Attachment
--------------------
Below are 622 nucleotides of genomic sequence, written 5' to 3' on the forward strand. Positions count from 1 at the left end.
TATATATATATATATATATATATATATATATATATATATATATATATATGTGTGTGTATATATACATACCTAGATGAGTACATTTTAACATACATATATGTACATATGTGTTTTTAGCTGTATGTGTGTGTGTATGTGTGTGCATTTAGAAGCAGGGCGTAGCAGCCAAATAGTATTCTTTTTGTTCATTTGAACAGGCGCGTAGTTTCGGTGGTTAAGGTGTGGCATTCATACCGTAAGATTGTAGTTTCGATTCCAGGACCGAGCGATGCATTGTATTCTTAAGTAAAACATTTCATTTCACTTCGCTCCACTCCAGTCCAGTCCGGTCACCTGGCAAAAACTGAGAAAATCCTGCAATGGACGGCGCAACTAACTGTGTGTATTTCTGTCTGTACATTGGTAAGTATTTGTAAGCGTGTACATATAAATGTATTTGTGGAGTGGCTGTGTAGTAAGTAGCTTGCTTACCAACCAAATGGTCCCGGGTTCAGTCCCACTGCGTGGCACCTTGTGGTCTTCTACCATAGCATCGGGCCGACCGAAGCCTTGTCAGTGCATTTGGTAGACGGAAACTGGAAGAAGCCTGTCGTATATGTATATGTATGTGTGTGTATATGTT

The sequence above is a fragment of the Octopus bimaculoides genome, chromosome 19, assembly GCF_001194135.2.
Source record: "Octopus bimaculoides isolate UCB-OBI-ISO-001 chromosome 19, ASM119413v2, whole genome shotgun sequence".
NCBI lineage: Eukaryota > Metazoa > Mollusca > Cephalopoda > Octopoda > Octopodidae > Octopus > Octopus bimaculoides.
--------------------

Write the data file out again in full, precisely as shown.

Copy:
Below are 622 nucleotides of genomic sequence, written 5' to 3' on the forward strand. Positions count from 1 at the left end.
TATATATATATATATATATATATATATATATATATATATATATATATATGTGTGTGTATATATACATACCTAGATGAGTACATTTTAACATACATATATGTACATATGTGTTTTTAGCTGTATGTGTGTGTGTATGTGTGTGCATTTAGAAGCAGGGCGTAGCAGCCAAATAGTATTCTTTTTGTTCATTTGAACAGGCGCGTAGTTTCGGTGGTTAAGGTGTGGCATTCATACCGTAAGATTGTAGTTTCGATTCCAGGACCGAGCGATGCATTGTATTCTTAAGTAAAACATTTCATTTCACTTCGCTCCACTCCAGTCCAGTCCGGTCACCTGGCAAAAACTGAGAAAATCCTGCAATGGACGGCGCAACTAACTGTGTGTATTTCTGTCTGTACATTGGTAAGTATTTGTAAGCGTGTACATATAAATGTATTTGTGGAGTGGCTGTGTAGTAAGTAGCTTGCTTACCAACCAAATGGTCCCGGGTTCAGTCCCACTGCGTGGCACCTTGTGGTCTTCTACCATAGCATCGGGCCGACCGAAGCCTTGTCAGTGCATTTGGTAGACGGAAACTGGAAGAAGCCTGTCGTATATGTATATGTATGTGTGTGTATATGTT

The sequence above is a fragment of the Octopus bimaculoides genome, chromosome 19, assembly GCF_001194135.2.
Source record: "Octopus bimaculoides isolate UCB-OBI-ISO-001 chromosome 19, ASM119413v2, whole genome shotgun sequence".
NCBI lineage: Eukaryota > Metazoa > Mollusca > Cephalopoda > Octopoda > Octopodidae > Octopus > Octopus bimaculoides.